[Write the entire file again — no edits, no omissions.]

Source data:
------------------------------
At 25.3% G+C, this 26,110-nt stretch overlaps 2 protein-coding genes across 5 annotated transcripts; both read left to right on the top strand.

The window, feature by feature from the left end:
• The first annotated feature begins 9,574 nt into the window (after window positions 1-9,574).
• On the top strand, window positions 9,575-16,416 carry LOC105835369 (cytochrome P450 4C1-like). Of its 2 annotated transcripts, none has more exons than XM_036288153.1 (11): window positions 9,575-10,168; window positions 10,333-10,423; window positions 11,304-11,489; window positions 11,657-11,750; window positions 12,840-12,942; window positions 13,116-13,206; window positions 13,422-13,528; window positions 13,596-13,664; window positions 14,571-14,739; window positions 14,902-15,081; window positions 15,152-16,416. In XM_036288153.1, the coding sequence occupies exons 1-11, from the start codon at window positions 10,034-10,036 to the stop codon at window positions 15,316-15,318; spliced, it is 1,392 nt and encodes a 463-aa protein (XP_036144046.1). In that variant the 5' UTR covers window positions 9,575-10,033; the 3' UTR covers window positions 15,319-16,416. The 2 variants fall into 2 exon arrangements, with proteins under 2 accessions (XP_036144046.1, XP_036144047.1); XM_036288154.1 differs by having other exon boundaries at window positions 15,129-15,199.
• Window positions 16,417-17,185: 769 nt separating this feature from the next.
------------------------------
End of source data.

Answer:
At 25.3% G+C, this 26,110-nt stretch overlaps 2 protein-coding genes across 5 annotated transcripts; both read left to right on the top strand.

The window, feature by feature from the left end:
• The first annotated feature begins 9,574 nt into the window (after window positions 1-9,574).
• On the top strand, window positions 9,575-16,416 carry LOC105835369 (cytochrome P450 4C1-like). Of its 2 annotated transcripts, none has more exons than XM_036288153.1 (11): window positions 9,575-10,168; window positions 10,333-10,423; window positions 11,304-11,489; window positions 11,657-11,750; window positions 12,840-12,942; window positions 13,116-13,206; window positions 13,422-13,528; window positions 13,596-13,664; window positions 14,571-14,739; window positions 14,902-15,081; window positions 15,152-16,416. In XM_036288153.1, the coding sequence occupies exons 1-11, from the start codon at window positions 10,034-10,036 to the stop codon at window positions 15,316-15,318; spliced, it is 1,392 nt and encodes a 463-aa protein (XP_036144046.1). In that variant the 5' UTR covers window positions 9,575-10,033; the 3' UTR covers window positions 15,319-16,416. The 2 variants fall into 2 exon arrangements, with proteins under 2 accessions (XP_036144046.1, XP_036144047.1); XM_036288154.1 differs by having other exon boundaries at window positions 15,129-15,199.
• Window positions 16,417-17,185: 769 nt separating this feature from the next.